The loss of dopaminergic neurons in Parkinson disease offers researchers an unsolved puzzle and a unique opportunity. The puzzler is why one precise group of neurons in the substantia nigra gradually dies. The opportunity is the chance to treat the disease by cell replacement, a focus of intense research. Some recent findings from Ronald McKay and colleagues from the National Institute of Neurological Disorders and Stroke, Bethesda, Maryland, give insight into both, and provide a new mouse model for the disease.
Their work, published in the December 11 issue of PLoS Biology, identifies the transcription factor Foxa2 as a key regulator of both the birth and death of dopamine neurons in mice. Their study reveals a new driver for generating dopaminergic neurons in the lab from embryonic stem cells for replacement therapy (see ARF related news story). In addition, a heterozygous Foxa2 mutant mouse replicates several key features of Parkinson disease, including spontaneous, age-related and asymmetric neuron loss and motor abnormalities.
In the study, first authors Raja Kittappa and Wendy Chang find that expression of the forkhead family transcription factor Foxa2 is required for the development and maturation of dopaminergic neurons from precursors in the floor plate of the embryonic brain. In explants of embryonic brain from Foxa2-null mice, no dopamine neurons developed, but adding the factor by transfection triggered the appearance of tyrosine hydroxylase-positive dopaminergic neurons. Similar results were reported last summer (Ferri et al., 2007) by Siew-Lan Ang and colleagues from the MRC National Institute for Medical Research in London, who showed that Foxa2 is required throughout dopaminergic neuron development. The McKay group goes on to show that expressing Foxa2 in embryonic stem cells in vitro boosts the production of TH-expressing neurons.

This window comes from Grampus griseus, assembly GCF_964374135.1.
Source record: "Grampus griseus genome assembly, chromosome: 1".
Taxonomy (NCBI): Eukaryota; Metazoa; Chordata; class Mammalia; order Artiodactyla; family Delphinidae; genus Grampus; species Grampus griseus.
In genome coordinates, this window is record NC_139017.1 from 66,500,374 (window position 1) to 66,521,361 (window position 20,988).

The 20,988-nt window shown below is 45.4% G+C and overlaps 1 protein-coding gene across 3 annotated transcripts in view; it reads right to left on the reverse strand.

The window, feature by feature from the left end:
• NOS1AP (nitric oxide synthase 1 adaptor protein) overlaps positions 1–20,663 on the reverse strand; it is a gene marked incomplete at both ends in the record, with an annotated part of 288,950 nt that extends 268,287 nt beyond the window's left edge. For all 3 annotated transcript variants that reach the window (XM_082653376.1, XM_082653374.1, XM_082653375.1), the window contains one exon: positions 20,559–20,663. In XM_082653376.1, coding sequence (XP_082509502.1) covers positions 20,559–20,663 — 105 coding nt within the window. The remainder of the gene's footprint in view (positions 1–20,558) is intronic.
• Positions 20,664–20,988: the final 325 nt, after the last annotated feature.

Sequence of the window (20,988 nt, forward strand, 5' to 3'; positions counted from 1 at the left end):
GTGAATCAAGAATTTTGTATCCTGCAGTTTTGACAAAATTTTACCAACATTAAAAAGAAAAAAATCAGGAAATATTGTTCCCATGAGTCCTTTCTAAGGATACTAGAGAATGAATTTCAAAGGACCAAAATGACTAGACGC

Knocking out Foxa2 completely led to embryonic lethality, but heterozygote mice survived to adulthood. With aging, however, some developed motor abnormalities; their limbs turned rigid, they slowed down, and their spines curved. Such mice displayed amphetamine-induced rotation behavior, which is a signal of asymmetric dopamine neuron loss. The researchers confirmed this with immunohistochemistry, which revealed the loss of dopamine neurons preferentially in the substantia nigra. Spontaneous loss of neurons in an asymmetric pattern resembles the initial stages of human disease.
Mechanistically, too, the Foxa2 mice may be a better match to human disease than commonly used models of PD involving toxic ablation of neurons, the authors believe. The forkhead family of transcription factors controls cell survival downstream of the growth factor-induced PI3 kinase/Akt pathway, and plays a role in the response of cells to oxidative stress. Both factors have been repeatedly implicated in Parkinson disease. Thus, the Foxa2-deficient mouse may help us understand the progressive loss of neurons, and, eventually, how to prevent it.—Pat McCaffrey